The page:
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UK higher education pay gap widens

UK higher education pay gap widens

Daniele Palmer reports on new figures for the pay gap in UK Higher Education

A new report from the Office for National Statistics suggests there is a large divide in salaries at the UK’s leading universities. This large separation between those earning the highest salaries from average-paid workers in the sector means UK universities are failing to keep up with other areas of the economy.

Recent earning indicators have shown that, whilst other sectors have seen a homogeneous pay rise, higher education salaries seriously lag behind the rest. The report from the Office for National Statistics claims that the average salary of university workers has grown 0.8 per cent for the year up to April 2014, which is less than half the 1.9 per cent increase awarded to the rest of the workforce.

However, the problem is not solely salary stagnation, but also a disproportionate pay difference between staff members.

A study complied by the TaxPayers’ Alliance, a campaign group that seeks to limit government spending, has shown that the number of academics and university staff earning more than £100,000 has increased by 579 to 5,279 in 2013-14, of which 242 earn more that £200,000.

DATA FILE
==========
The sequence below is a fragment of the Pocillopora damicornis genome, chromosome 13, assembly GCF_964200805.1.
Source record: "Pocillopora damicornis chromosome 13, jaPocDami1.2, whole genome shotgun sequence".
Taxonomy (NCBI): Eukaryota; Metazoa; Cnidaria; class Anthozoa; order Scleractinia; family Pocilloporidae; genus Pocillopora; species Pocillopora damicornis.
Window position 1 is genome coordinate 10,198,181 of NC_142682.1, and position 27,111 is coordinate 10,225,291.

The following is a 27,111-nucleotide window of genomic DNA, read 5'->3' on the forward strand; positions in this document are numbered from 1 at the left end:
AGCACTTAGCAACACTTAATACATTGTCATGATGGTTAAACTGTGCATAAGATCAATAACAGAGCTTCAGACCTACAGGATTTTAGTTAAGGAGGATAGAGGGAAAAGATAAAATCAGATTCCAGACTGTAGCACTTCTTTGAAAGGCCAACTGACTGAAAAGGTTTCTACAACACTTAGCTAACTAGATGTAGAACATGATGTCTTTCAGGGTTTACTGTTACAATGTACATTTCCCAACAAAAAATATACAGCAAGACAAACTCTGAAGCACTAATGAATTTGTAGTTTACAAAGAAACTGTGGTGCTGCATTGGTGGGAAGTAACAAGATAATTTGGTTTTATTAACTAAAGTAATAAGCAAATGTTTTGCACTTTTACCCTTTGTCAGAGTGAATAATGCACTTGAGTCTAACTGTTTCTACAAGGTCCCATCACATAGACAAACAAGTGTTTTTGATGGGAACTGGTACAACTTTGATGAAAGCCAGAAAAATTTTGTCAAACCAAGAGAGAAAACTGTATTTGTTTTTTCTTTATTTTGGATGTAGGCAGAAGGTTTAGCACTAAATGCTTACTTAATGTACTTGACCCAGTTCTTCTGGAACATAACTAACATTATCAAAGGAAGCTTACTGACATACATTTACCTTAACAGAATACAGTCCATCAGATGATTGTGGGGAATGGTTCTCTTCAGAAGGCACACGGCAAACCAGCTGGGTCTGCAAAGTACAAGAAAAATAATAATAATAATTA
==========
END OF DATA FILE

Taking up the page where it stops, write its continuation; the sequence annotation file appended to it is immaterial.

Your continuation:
UCL alone has 604 members of staff who earn more than £100,000 in total ‘compensation’, including pensions.

It seems that the overall economic upturn, which both Mr Cameron and Mr Osborne have labelled a part of their “higher wages, lower tax, lower welfare” economy, may only be benefiting those at the pinnacle of academia, and not those on average pay. As a result of this, some have argued that the prestige and success of British institutions might be compromised.

Lower average wages will be a deterrent against young and skilled academics coming to this country to work. Mary Bousted, general secretary of the Association of teachers and Lecturers, said “this is not the best way to attract the best lecturers and ensure that students receive high-quality teaching”.

Some have argued that the differences in wages between staff was justified. Administrators at top universities, director-general of the Russell Group Wendy Piatt argues, have to run “extremely complex, highly successful international organisations with average annual turnovers of more than half a billion pounds”.

For many, the pay gap remain a problem, it is seen as a sign of fragmentation within the sector: universities are becoming more individualised workplaces, where some staff only teach, others do pure research, and some combine both aspects. The traditional academic, who both writes and teaches, and is paid accordingly, is depleting.

Featured image credit: Sam Fearnley

Daniele Palmer